It is important to understand that your narcissistic parents suffer from a mental disorder for which they will never seek help. Whatever love seemed real or hopeful was an illusion. That love never existed and never will. You will never have a healthy or satisfying relationship with your parent; he will never change. For the sake of your own sanity you must try to come to terms with that fact.
Accepting that reality means grieving the loss of a parent you never had. The process can be equal to grieving an actual death and therefore very painful. Allow yourself as much time as it takes—days, weeks, months. Do not set expectations for the process. It is different for each of us.
There will be times when you may feel hopeless—when it becomes hard to imagine ever feeling free of the burden of your childhood. Your past is not something you will ever outgrow nor will you “just get over it.” But with the awareness gained through this book, the determination to create a better life for yourself, a good support team, and patience with the process, you will heal the festering wound. A scar will always remain, not to remind you of your suffering but of your hard-earned triumph.
I cannot emphasize strongly enough how invaluable counseling or therapy is in the process of healing from this type of abuse. If you want to put your past behind you once and for all I urge you to get help. Without professional help you will make some strides, but it is likely that you will fall back into your parent’s same manipulative traps over and over.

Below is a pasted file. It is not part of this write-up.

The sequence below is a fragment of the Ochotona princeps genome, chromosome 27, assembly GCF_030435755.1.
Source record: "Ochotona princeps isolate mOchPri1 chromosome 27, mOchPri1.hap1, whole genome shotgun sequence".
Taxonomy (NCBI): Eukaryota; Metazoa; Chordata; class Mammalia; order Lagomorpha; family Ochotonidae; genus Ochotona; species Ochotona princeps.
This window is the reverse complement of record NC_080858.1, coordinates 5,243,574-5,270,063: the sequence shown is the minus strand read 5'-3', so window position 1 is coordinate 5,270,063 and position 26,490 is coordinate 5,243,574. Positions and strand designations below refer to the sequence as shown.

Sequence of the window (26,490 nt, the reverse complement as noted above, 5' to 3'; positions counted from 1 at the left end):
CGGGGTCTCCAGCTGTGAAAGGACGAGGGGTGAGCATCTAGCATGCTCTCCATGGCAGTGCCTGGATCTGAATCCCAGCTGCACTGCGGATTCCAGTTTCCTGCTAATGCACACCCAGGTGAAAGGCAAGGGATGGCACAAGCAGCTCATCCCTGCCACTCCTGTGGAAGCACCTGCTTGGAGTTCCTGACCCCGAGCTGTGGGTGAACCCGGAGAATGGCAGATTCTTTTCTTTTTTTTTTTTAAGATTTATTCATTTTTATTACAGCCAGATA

If you have children of your own, you must see this process through to completion. If you do not, I guarantee that your kids will somehow suffer for it. This is something I see over and over in my counseling practice, so do not fool yourself into believing this is not so. You may not think your pain negatively impacts your children, or may believe that their other parent compensates for what you lack, but you are wrong.
The damage is not likely to be apparent when they are young, but your children are certain to experience difficulty in their adult life when it is too late for you to do anything about it. If you do not want to heal for yourself, then at least heal for your children.
As an Adult Child of narcissistic abuse you have a great deal to overcome. The pain you feel is real. You were severely abused and as a child you could do nothing about it. But the picture is entirely different now. You are an adult. It is time to reclaim your life as your own. Your parent is not the omnipotent figure he always appeared to be nor does he hold any power over you. As a full-grown adult you do not have to answer to anyone but yourself. Your parents can only hurt you if you allow them to.
If you have siblings who have yet to recognize the nature of their childhood abuse and who may be receptive, hand them this book. Reach out to them. Give them the opportunity to understand what they have endured. This is in your best interest.
This may be an opportunity to bond with each other and create trust among you—to join together for support and become allies against your abuser(s). A formidable opponent such as your narcissistic parent will stand no chance against a united sibling infantry.
You have suffered long enough. It is time to embrace self-love, to nurture your inner child and to take good care of yourself.
You have the right to progress, grow, and thrive in your life. You have the right to love and honor yourself. You have the right to psychological freedom and inner peace.
You are worthy, you are lovable, and you matter.